After the accident, my brother took his lump sum payment and spent most of it on a giant net. I mean really big, like two hundred feet long and thirty feet wide. He mounted it at the edge of the yard behind his house, where domestic grass gave way to prairie scrub and weeds. He made me follow his hunched limp back there when I visited, and the net had caught so many birds you couldn’t see through them. Starlings, sparrows, wrens, and finches. Corvids, songbirds, raptors, cardinals and jays, together their feathers laid a carpet of color so thick they blotted out the evening sun.
“You can’t blame the birds for what happened,” I told my brother.
“Who said anything about blame,” he shot back at me. “This is about moving forward, my new life.”
I went home and he lowered the net and filled fabric sacks with birds, a pile for the quick and another for the dead. He loaded the living into his truck and drove to the mall and plucked them out of the sack and put them on the pet store counter to walk, dizzy and tired. The manager pushed back his thinning hair and said sorry, but no one was going to pay for birds you could just snatch out of the sky. My brother brought his sacks to our local gastropub, Protein, where the newspaper told us the head chef enjoyed a challenge. My brother tried to interest him in the press he’d get for a pie made from five and twenty domestic birds, but the chef said the bulked mass of my brother’s haul stopped his appetite. He preferred micro-meals, a single perfect bite. Last, my brother tried the soup kitchen, imagining, I imagine, that his bounty could add heft to the wasted frames of the homeless and hungry. Maybe he just wanted to get rid of the birds by then. Even the most lively at first had chirped their last. The soup kitchen called them lousy; they offered a receipt for tax purposes but said they couldn’t use them. My brother had his accident, then he had a settlement, and now he had all these birds. He couldn’t find anyone who was willing to take them away.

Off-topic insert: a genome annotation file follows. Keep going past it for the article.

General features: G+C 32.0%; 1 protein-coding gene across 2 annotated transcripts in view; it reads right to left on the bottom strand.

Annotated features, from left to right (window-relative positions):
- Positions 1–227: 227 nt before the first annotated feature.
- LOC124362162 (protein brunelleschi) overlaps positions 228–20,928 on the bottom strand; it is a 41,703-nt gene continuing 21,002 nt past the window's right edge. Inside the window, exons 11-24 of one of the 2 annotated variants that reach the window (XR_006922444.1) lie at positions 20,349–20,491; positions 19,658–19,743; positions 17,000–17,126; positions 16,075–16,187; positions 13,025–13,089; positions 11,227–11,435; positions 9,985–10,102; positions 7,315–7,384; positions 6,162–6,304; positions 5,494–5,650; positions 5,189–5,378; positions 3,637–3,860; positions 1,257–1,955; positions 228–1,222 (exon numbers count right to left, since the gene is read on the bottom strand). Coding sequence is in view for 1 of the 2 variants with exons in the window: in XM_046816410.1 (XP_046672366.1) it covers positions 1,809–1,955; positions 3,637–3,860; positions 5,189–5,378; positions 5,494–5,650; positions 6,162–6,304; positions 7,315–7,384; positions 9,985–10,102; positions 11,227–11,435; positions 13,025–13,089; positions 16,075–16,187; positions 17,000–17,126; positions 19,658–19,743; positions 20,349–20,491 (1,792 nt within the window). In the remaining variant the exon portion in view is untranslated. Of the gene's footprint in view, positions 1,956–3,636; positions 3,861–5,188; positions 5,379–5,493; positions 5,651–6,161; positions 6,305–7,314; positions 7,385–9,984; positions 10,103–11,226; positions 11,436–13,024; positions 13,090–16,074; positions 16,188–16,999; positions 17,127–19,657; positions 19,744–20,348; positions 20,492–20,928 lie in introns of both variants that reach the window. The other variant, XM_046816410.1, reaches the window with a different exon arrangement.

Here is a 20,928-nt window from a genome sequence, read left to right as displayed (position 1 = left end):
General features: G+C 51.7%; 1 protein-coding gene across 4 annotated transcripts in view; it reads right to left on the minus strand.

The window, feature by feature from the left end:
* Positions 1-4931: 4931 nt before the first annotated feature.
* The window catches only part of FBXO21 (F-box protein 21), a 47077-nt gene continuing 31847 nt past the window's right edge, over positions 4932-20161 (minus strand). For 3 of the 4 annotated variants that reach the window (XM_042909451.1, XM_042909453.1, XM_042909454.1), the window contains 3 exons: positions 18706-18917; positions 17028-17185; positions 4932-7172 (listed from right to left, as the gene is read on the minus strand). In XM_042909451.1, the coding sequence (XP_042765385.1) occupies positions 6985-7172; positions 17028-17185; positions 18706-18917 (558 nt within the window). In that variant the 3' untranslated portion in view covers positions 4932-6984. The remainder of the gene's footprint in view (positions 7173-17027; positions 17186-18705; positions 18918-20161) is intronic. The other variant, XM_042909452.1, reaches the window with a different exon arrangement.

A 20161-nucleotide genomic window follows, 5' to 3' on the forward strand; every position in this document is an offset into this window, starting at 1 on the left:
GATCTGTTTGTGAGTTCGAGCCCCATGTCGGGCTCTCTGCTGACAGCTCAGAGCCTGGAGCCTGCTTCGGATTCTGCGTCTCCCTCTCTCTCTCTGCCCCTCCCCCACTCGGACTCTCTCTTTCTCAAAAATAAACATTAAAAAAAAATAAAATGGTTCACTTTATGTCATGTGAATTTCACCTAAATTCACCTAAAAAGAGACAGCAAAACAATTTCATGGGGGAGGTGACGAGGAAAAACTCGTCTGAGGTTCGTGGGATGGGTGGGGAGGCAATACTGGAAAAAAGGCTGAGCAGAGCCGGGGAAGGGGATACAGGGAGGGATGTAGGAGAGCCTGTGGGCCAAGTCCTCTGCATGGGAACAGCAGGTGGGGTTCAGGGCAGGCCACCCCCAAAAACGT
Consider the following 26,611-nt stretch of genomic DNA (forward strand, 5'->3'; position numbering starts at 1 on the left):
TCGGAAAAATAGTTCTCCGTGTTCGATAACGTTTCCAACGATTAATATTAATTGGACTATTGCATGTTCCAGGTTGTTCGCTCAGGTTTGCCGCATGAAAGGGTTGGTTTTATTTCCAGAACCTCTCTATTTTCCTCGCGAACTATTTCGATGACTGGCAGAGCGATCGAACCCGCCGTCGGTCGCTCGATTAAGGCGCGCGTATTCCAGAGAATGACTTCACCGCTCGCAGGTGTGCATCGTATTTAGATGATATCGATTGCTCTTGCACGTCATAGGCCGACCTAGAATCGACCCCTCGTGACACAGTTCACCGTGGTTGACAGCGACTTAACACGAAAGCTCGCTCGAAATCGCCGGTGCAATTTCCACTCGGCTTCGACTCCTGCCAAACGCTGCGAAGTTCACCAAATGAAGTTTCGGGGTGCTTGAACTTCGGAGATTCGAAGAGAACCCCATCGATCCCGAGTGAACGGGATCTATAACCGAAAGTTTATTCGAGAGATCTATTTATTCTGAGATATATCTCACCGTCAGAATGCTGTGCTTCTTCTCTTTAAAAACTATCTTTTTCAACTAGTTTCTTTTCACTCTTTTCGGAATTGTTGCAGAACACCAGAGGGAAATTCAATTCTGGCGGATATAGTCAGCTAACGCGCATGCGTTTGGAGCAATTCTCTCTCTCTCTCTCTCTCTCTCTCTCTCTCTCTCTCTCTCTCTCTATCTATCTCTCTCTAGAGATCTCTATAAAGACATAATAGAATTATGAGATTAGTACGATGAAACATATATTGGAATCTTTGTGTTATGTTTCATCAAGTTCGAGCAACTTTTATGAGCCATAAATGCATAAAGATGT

Matt Dube's stories have appeared in Parliament, Literary Yard, Front Porch, and elsewhere. He teaches creative writing and American lit at a small mid-Missouri university and reads submissions for the online lit mag, Craft.